Viral contig acquisition and chitosanase AMG detection. The Integrated Microbial Genomes and Virome (IMG/VR) database (v3.0)41was screened for sequences corresponding to predicted chitosanase genes. Viral contigs with genes annotated by a chitosanase HMM (pfam07335) were first identified by applying a JGI viral detection pipeline42. For a more conservative functional assignment, the viral chitosanase sequences were further checked against annotation databases including EggNOG43, the carbohydrate-active enzyme database (CAZY)44 and the functional ontology assignments for metagenomes database (FOAM)45 using hmmsearch (Hmmer v3.1b2)46 as described previously1 and searching for sequence similarities to NCBI chitosanases using blastp47. The putative viral chitosanases were then screened against a profile of lysozyme HMMs to remove the mis-annotated lysozymes (PF13702, PF00959, PF04965, PF18013, PF00062 and a self-curated lysozyme HMM1 using the lysozyme sequences deposited at NCBI viruses (accessed on 16 November 2020).
For a confident assignment of the chitosanase genes as viral AMGs, the genomic content of the viral contigs carrying chitosanase genes screened from the above steps were inspected. Genes from viral contigs were predicted and translated using Prodigal48. The protein sequences were annotated by EggNOG bacterial and archaeal databases and three viral databases as previously described1,49, in addition to the 7185 microbial-specific and 8773 viral-specific HMMs implemented in checkV (v0.7.0)50. The chitosanase AMG candidates were classified into five categories according to their gene positions on viral contigs and presence or absence of viral hallmark genes as described previously1. Only viral contigs with high confidence scores (categories 0-2) for chitosanase AMGs were retained for subsequent analyses (Supplementary Information Table 1).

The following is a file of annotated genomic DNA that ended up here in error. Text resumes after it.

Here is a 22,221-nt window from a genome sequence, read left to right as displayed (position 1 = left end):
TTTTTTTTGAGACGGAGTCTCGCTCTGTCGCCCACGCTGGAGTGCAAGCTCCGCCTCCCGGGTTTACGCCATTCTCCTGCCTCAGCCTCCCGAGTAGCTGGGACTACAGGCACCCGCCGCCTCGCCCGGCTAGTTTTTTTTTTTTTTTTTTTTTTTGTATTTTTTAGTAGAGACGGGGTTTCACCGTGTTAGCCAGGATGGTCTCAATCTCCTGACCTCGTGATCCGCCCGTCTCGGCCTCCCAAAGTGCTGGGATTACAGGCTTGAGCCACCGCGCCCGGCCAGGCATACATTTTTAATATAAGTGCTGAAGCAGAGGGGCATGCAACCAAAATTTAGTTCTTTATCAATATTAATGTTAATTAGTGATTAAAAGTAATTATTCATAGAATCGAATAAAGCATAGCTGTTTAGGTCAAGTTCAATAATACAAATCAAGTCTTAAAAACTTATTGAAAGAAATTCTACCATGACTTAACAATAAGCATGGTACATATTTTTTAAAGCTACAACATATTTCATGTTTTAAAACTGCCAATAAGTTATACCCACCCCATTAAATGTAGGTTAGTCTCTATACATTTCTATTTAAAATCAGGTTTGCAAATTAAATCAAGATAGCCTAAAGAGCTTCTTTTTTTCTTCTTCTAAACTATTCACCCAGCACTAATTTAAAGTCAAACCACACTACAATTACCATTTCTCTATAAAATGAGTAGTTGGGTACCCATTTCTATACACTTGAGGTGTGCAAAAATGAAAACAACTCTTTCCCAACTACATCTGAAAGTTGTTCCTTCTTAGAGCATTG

Viral contig clustering and host prediction. The viral contigs with chitosanase AMGs were clustered with Viral RefSeq genomes (v201) based on a scored protein sharing matrix. A clustering network including pairwise interactions was generated by applying vConTACT using default parameters (v188.8.131.52)51. The soil viral contigs did not share sufficient genes with previously deposited reference viruses to enable a confident taxonomic assignment (data not shown).
The putative hosts of the viral contigs that carried chitosanase AMGs were predicted using three published bioinformatic tools: 1) WIsH52 (best-hit), 2) VirHostMatcher53 (best-hit) and 3) Prokaryotic virus Host Predictor (PHP)54 (‘consensus’). The final host taxonomy of a viral contig was assigned when results from at least two of the three tools reached consensus.